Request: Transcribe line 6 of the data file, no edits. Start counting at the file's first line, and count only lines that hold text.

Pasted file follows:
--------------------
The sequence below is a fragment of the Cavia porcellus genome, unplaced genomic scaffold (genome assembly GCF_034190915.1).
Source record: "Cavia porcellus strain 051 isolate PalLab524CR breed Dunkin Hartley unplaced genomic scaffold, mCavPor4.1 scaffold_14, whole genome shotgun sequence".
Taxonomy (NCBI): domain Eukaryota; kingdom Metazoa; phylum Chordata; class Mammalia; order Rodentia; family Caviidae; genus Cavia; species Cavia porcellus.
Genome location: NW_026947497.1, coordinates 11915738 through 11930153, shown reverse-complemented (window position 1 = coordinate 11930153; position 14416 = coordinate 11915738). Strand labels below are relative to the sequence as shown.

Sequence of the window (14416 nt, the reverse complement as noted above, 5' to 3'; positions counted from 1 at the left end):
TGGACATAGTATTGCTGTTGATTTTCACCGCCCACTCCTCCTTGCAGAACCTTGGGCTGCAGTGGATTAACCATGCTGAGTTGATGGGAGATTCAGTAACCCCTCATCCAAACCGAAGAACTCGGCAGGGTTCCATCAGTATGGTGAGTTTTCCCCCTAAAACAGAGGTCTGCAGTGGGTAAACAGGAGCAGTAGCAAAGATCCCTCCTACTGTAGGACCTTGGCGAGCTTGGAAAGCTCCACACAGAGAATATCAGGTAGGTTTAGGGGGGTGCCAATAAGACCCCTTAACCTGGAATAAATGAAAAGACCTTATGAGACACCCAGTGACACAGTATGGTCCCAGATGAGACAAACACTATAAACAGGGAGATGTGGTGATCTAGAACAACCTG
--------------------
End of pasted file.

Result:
TGGACATAGTATTGCTGTTGATTTTCACCGCCCACTCCTCCTTGCAGAACCTTGGGCTGCAGTGGATTAACCATGCTGAGTTGATGGGAGATTCAGTAACCCCTCATCCAAACCGAAGAACTCGGCAGGGTTCCATCAGTATGGTGAGTTTTCCCCCTAAAACAGAGGTCTGCAGTGGGTAAACAGGAGCAGTAGCAAAGATCCCTCCTACTGTAGGACCTTGGCGAGCTTGGAAAGCTCCACACAGAGAATATCAGGTAGGTTTAGGGGGGTGCCAATAAGACCCCTTAACCTGGAATAAATGAAAAGACCTTATGAGACACCCAGTGACACAGTATGGTCCCAGATGAGACAAACACTATAAACAGGGAGATGTGGTGATCTAGAACAACCTG